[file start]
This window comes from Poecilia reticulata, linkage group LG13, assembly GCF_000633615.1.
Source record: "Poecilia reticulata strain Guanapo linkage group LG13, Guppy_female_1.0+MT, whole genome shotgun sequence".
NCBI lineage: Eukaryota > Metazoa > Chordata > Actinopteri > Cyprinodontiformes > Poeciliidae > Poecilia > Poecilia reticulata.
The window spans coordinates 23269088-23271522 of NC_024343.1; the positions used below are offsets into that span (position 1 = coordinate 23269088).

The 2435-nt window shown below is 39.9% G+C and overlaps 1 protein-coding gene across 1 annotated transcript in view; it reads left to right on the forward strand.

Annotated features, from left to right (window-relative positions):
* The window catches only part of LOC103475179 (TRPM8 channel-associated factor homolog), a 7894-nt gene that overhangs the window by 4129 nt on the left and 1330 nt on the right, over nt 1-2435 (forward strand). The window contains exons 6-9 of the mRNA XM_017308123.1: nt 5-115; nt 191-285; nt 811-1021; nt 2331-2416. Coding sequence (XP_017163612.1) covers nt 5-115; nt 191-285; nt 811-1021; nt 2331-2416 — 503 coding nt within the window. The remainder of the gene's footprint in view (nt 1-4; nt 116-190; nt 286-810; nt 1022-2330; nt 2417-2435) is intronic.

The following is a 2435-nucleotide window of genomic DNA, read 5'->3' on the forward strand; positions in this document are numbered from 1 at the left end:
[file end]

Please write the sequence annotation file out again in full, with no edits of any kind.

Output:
This window comes from Poecilia reticulata, linkage group LG13, assembly GCF_000633615.1.
Source record: "Poecilia reticulata strain Guanapo linkage group LG13, Guppy_female_1.0+MT, whole genome shotgun sequence".
NCBI lineage: Eukaryota > Metazoa > Chordata > Actinopteri > Cyprinodontiformes > Poeciliidae > Poecilia > Poecilia reticulata.
The window spans coordinates 23269088-23271522 of NC_024343.1; the positions used below are offsets into that span (position 1 = coordinate 23269088).

The 2435-nt window shown below is 39.9% G+C and overlaps 1 protein-coding gene across 1 annotated transcript in view; it reads left to right on the forward strand.

Annotated features, from left to right (window-relative positions):
* The window catches only part of LOC103475179 (TRPM8 channel-associated factor homolog), a 7894-nt gene that overhangs the window by 4129 nt on the left and 1330 nt on the right, over nt 1-2435 (forward strand). The window contains exons 6-9 of the mRNA XM_017308123.1: nt 5-115; nt 191-285; nt 811-1021; nt 2331-2416. Coding sequence (XP_017163612.1) covers nt 5-115; nt 191-285; nt 811-1021; nt 2331-2416 — 503 coding nt within the window. The remainder of the gene's footprint in view (nt 1-4; nt 116-190; nt 286-810; nt 1022-2330; nt 2417-2435) is intronic.

The following is a 2435-nucleotide window of genomic DNA, read 5'->3' on the forward strand; positions in this document are numbered from 1 at the left end: